Civil War - Where They Rest . . .

by Barb Hyde, November, 2011

A-I J-Z (Veterans Index) Medal of Honor Cemeteries

I never could have taken all of these photos.
Many thanks to all of the people who have so graciously, even enthusiastically, allowed me to use their photos.

Note for use: click on links to go directly to more information. Click on any small photo to open a full-size photo.

 

Andersonville Prison and its National Cemetery
  Photo by mistermullet1952  
Andersonville, in Georgia, was the most notorious Confederate prison camp. If you have never read MacKinlay Kantor's Pulitzer-prize-winning novel, Andersonville (1955), the 150th anniversary of the Civil War might be an appropriate time to do so.

Andersonville, officially known as Camp Sumter, was one of the largest military prisons established by the Confederacy during the Civil War. The prison, which opened in February 1864, was in existence for 14 months. During that time over 45,000 Union soldiers were confined at the prison. The largest number held in the 26½-acre stockade at any one time was more than 32,000, during August of 1864. There was only one water source for the prison: Providence Spring. Almost 13,000 prisoners died from disease, poor sanitation, malnutrition, overcrowding, and exposure to the elements - one death every 11 minutes. Over 40% of all Union prisoners of war who died during the Civil War died at Andersonville.

Alone among the southern prison cemeteries, we have a good record of most of the burials of the soldiers who died at Andersonville. There are only 921 'unknown' graves among the 13,714 Civil War graves in the cemetery. The completeness of the burial records is thanks to the diligence of young Union prisoner, Dorence Atwater, who was in one of the first groups of soldiers sent to Andersonville and who survived until the prison was liberated. He was chosen to record the names and numbers of the dead at Andersonville for the use of the Confederacy after the war ended. Fearing that the list would never survive the war, he secretly made a second, copy which he managed to preserve as he was released and mustered out. His list was published by the New York Tribune when Horace Greeley, the owner, learned that the federal government had refused to acknowledge it and was giving Atwater much grief because of it.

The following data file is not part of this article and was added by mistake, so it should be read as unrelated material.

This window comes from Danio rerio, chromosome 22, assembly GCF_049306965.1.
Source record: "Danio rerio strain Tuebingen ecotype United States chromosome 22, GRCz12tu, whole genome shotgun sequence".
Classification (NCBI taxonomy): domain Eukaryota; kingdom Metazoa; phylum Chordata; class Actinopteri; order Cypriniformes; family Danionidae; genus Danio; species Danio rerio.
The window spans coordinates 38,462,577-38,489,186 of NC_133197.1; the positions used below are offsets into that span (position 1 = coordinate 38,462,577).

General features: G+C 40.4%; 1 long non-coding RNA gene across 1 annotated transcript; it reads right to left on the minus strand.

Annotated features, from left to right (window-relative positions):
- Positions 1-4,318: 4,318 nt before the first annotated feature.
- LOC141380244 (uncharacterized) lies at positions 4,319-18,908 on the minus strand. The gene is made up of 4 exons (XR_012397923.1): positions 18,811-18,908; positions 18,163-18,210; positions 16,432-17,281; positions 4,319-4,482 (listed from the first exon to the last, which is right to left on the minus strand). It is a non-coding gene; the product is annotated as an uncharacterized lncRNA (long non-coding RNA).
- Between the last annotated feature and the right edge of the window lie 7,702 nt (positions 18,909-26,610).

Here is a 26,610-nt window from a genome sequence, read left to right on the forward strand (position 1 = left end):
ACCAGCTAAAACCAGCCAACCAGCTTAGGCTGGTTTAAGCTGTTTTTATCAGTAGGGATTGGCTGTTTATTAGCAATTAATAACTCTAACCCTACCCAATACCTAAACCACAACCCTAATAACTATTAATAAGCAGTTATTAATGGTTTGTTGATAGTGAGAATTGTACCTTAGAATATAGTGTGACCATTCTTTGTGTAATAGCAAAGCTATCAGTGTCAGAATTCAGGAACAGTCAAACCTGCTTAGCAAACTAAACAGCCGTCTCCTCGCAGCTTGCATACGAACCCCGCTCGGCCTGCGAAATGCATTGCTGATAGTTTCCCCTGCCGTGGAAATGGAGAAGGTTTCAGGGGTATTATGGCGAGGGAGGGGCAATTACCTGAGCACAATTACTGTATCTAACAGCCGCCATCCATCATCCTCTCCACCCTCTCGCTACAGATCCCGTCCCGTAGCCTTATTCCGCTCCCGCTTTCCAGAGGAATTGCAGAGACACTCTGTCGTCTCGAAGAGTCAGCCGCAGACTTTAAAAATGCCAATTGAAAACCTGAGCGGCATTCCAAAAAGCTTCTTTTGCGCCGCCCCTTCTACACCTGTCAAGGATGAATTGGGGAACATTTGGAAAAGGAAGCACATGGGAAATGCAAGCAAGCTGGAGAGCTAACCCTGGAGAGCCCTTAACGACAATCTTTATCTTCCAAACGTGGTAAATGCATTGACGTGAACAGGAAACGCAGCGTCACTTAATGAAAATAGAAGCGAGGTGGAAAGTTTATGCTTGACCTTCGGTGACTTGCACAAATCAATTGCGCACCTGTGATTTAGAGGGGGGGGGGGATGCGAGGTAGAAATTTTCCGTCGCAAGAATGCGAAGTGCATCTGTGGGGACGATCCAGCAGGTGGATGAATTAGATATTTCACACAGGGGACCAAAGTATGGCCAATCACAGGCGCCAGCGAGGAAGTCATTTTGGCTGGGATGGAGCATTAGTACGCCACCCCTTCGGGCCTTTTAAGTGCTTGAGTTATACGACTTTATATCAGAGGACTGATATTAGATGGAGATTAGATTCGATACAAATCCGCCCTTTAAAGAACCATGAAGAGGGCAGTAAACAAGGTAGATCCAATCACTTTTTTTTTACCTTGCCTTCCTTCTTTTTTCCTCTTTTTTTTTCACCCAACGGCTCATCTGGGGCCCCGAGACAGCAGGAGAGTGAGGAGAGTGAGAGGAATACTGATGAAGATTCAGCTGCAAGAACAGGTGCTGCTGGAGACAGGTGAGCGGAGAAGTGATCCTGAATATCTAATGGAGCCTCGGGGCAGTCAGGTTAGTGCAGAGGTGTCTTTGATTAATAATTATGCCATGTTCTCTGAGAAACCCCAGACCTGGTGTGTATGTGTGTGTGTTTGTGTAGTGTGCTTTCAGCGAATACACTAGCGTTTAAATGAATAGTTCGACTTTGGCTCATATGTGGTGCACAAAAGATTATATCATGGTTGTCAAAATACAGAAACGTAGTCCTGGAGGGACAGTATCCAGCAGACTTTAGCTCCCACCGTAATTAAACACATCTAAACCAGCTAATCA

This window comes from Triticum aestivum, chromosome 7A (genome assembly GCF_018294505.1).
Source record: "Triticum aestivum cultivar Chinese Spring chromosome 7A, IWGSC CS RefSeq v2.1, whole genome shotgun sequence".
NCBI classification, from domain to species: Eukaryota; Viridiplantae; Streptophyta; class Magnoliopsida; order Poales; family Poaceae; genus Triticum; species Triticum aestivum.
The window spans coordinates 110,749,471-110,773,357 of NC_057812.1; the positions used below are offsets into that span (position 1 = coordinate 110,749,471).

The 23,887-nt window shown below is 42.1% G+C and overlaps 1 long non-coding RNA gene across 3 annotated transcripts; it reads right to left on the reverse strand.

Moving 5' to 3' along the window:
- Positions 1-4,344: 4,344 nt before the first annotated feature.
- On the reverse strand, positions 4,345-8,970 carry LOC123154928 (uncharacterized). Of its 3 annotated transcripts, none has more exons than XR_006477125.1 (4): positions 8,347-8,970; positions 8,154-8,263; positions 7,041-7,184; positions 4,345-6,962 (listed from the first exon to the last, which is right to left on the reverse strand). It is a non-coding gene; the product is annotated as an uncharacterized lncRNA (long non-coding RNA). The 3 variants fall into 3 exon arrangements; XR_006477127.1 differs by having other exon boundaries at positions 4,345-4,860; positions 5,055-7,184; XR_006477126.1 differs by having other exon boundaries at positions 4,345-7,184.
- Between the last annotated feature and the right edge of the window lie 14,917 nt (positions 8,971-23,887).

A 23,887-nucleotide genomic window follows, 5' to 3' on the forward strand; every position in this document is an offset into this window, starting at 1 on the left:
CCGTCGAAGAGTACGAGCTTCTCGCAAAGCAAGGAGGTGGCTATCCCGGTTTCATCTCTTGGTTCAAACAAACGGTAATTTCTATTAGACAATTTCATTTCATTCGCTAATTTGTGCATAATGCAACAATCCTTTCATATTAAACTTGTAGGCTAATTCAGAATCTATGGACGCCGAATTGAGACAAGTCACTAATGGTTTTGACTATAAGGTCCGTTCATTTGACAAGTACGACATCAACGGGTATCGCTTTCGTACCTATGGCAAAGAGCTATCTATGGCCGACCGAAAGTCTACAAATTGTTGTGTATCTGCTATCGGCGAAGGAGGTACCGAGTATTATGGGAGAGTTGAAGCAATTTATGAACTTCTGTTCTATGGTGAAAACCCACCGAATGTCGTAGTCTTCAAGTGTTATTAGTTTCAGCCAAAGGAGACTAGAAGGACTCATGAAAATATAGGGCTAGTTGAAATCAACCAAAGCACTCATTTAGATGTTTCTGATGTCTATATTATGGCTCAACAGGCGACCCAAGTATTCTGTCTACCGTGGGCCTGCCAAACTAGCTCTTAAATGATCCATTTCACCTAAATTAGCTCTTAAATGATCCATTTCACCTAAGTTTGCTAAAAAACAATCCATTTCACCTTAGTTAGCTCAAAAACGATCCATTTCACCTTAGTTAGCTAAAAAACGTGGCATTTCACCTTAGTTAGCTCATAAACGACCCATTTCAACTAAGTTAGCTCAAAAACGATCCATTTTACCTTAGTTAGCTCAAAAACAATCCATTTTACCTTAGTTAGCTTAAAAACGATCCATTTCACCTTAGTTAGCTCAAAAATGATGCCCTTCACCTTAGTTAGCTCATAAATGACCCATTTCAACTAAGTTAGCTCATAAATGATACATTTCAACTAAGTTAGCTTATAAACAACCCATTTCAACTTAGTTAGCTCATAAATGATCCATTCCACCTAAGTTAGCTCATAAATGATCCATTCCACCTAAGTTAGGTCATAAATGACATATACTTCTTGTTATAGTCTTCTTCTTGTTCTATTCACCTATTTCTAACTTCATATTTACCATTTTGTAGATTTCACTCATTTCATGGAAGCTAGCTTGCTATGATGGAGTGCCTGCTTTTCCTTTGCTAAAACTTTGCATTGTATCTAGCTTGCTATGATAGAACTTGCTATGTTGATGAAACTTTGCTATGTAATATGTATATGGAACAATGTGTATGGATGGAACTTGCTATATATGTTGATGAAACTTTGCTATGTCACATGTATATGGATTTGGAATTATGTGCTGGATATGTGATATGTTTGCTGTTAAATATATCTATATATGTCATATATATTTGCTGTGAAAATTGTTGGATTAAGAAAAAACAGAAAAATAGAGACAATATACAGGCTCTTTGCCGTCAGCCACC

In the autumn of 1864, after the capture of Atlanta, the Confederates feared that General William Tecumseh Sherman would detour from his march to the sea to liberate the prison. All the prisoners at Andersonville who were well enough to be moved were sent to Millen, Georgia, and Florence, South Carolina. After General Sherman began his march to the sea, the prisoners were returned to Andersonville, where conditions were somewhat improved.

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Arlington National Cemetery



Photo by Daniel Meyer
View from Arlington House


Before the outbreak of the Civil War, the great estate of Arlington belonged to Robert E. Lee and his wife, Mary Anna Custis Lee. The land was originally bought by the grandson of Martha Washington who built the house in 1802. It was inherited by his daughter, Mary Anna Custis, and the Lees made it their home.

Ever-mounting deaths among the wounded soldiers sent to Washington hospitals drove the need for a new cemetery. It was considered appropriate to forever deprive the commander of the Confederate forces of his estate and ensure that it would be lost to his family forever by appropriating the land and creating a military cemetery for the Union dead. Accordingly, in 1864, 260 acres were appropriated from the estate, ostensibly through a tax sale.

Today the cemetery encompasses 612 acres and contains more than 300,000 graves.


The first burial at Arlington National Cemetery was that of Private William Henry Christman of Pennsylvania, who lies in Section 27, Lot 19. During and after the Civil War, only soldiers whose families were too poor to have the remains shipped home to rest among loved ones could be buried at Arlington. By 1870, there were over 15,000 soldiers buried at Arlington. Of the total number of Civil War dead in the cemetery, about 4,000 are unknowns.

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 Last Update November 11, 2011


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